The Commodity Futures Trading Commission has taken its first enforcement action involving coronavirus-related fraud against a Florida man who regulators say falsely claimed to be a forex trader.
James Walsh of Boca Raton, FL, solicited investors by claiming the Covid-19 pandemic enabled him to generate increased profits, according to the CFTC.
Walsh advertised on Facebook and YouTube, and presented himself as a highly successful forex trader. The CFTC’s complaint alleges that Walsh solicited clients using social media and email since at least September 2019, despite not having registered as a trader with the CFTC, the complaint alleges.
His pitch to clients promised them average monthly returns of 8 percent to 11 percent or a flat 3 percent guaranteed profit each month.
According to the CFTC’s complaint, Walsh’s solicitations stated “the returns in forex continue to grow as the rest of the financial world continues to suffer” and claimed that he achieved his supposed trading successes by having access to “legal, inside information” like “proprietary access to sophisticated world bank charts.” None of that was true, the CFTC says.
After the coronavirus pandemic struck, Walsh allegedly continued boasting that the Covid-19 crisis allowed him to turn greater trading profits.
Despite receiving a cease-and-desist letter from the Texas State Securities Board in February 2019, Walsh allegedly continued to offer fraudulent trading opportunities, including to an undercover Texas SSB investigator who posed as a potential client.
The CFTC announced July 8 that it had charged Walsh with forex contract fraud, failing to register as a commodity trading advisor and committing fraud by a commodity trading advisor.
“We continue to actively monitor our markets to seek out bad actors using the Covid-19 crisis as a basis for investment scams,” said CFTC Director of Enforcement James McDonald.
CFTC warns about Covid-19-related fraud schemes
The CFTC has issued several advisories warning the public about coronavirus-related scams that take advantage of market instability.
Possible Covid-19 fraud schemes that the CFTC has highlighted include:
- Pitches by unregistered brokers
- Binary options fraud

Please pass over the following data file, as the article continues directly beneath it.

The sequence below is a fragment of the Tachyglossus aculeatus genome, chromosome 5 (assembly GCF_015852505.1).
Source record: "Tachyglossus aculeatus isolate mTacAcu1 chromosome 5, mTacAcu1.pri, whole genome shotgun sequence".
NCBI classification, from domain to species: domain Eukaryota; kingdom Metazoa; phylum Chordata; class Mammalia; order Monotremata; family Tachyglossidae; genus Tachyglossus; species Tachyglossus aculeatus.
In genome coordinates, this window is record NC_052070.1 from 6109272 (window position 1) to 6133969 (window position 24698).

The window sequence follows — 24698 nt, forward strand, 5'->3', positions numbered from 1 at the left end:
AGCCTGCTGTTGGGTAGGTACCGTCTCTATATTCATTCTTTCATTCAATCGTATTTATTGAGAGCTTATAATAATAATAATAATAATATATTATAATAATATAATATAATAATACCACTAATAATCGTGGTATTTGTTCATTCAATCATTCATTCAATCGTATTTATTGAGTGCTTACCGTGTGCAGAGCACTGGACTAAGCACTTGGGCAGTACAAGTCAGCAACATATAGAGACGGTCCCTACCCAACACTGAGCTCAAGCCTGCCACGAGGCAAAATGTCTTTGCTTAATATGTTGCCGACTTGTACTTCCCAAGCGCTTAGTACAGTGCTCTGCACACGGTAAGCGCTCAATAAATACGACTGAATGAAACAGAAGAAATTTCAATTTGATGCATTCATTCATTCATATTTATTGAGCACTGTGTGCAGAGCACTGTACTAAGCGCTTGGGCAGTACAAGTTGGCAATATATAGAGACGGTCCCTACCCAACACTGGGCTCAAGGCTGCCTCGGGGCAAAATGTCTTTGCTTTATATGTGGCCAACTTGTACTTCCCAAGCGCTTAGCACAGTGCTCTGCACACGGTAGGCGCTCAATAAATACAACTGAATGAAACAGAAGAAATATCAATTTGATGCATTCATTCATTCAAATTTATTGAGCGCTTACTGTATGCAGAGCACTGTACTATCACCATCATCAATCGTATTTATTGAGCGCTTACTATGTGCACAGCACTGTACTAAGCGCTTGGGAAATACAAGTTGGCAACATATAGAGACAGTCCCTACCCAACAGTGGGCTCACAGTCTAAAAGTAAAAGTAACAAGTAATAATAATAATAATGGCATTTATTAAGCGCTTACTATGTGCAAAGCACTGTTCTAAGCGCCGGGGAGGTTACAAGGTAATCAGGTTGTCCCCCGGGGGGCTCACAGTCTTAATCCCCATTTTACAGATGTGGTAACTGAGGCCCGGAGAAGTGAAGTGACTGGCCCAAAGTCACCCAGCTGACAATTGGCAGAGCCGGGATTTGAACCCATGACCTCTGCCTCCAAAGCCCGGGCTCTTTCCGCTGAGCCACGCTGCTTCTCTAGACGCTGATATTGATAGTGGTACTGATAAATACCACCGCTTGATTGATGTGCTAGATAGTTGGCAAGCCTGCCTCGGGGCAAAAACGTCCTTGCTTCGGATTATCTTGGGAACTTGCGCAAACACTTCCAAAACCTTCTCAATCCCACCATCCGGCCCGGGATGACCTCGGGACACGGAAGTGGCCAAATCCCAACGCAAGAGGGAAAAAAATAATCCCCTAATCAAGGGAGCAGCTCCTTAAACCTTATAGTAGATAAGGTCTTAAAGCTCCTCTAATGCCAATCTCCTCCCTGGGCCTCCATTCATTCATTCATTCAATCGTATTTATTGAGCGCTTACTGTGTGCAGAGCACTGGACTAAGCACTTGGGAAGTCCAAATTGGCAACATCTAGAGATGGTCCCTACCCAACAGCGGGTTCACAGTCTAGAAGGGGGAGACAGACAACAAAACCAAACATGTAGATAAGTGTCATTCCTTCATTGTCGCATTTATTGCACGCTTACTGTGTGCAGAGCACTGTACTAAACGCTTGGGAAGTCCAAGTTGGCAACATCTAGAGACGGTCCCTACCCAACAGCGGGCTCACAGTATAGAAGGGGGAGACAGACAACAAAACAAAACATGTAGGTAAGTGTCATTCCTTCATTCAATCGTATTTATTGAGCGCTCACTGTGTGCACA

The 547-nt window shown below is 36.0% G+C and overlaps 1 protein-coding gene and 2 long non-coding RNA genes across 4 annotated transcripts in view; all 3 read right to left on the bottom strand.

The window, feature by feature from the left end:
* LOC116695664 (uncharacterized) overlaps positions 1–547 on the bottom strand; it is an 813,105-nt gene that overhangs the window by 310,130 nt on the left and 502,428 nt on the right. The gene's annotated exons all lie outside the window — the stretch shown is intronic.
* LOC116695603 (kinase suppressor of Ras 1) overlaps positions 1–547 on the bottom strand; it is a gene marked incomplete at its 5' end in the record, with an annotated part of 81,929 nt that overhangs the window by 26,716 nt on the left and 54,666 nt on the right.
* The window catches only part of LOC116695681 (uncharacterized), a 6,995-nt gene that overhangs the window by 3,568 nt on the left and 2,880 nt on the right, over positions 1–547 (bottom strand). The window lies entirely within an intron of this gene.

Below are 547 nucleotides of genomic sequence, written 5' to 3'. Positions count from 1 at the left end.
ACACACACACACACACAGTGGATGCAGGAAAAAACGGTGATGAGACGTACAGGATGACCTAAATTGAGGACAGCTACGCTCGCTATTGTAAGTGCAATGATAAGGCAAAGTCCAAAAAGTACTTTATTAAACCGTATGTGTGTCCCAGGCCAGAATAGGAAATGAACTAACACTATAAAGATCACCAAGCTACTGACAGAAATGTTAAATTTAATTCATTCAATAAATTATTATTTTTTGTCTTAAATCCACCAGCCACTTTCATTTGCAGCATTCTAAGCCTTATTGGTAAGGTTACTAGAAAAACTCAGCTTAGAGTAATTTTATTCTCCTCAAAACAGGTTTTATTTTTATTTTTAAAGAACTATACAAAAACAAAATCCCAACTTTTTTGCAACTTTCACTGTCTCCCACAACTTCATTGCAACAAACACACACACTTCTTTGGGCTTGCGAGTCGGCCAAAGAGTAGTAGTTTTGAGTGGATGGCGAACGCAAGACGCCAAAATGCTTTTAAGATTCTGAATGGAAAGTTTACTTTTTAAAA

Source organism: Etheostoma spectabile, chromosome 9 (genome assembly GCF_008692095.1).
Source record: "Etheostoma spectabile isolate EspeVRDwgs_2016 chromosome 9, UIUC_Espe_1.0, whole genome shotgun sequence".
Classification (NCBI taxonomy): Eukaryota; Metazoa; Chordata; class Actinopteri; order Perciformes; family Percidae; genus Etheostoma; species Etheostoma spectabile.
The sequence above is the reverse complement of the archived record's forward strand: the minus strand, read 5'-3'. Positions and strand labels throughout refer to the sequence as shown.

- Fraudulent forex trading programs
- Investing in fraudulent cryptocurrency
- Precious metals promoters and dealers encouraging investors to use the CARES Act distribution rules to convert retirement savings into investments of gold or silver coins, self-directed gold individual retirement accounts (IRAs) or make leveraged purchases of physical metals.
Many schemes share common traits: they often promise unrealistically high and very quick profits, and then may trap victims with extortionate fees or disappear with the money altogether.
During the coronavirus pandemic, people who have lost their jobs have been particularly targeted. Scammers often reach out over social media and prey on unemployed victims’ desire for financial stability.
The CFTC has also cautioned investors about the risks of investing in commodity pools. Commodity exchange traded portfolios (ETPs) and mutual funds invest in futures, options, swaps, or foreign exchange carry elevated risks and are particularly high-risk in light of the market’s current uncertainty. Investors may be attracted to ETPs in hopes of profiting from an anticipated future recovery in particular commodities’ prices.
Whistleblowers can help stop fraud related to the Covid-19 pandemic
Whistleblowers are well-positioned to stop fraudulent commodities schemes, especially as opportunistic scammers proliferate during the Covid-19 pandemic. Market insiders with investment experience can discover and expose commodities fraud before the schemes grow larger and victimize more people by bringing undetected cases to the CFTC.
The CFTC’s whistleblower program allows whistleblowers to report fraudulent activity anonymously, and offers job protections and the opportunity to earn rewards to those stepping forward.
The CFTC provides whistleblower awards of between 10 percent and 30 percent of the amount collected by CFTC sanctions exceed $1 million. The largest CFTC whistleblower award was $30 million paid to a whistleblower in 2018.
CFTC whistleblowers are entitled to protection against employer retaliation. The Dodd-Frank Act prohibits employers from firing, demoting, suspending, threatening, harassing, or discriminating against whistleblowers who provide information to or assist the CFTC. Whistleblowers who suffer from employment retaliation as a result of their whistleblowing may sue for reinstatement, back pay and any other damages that occurred.
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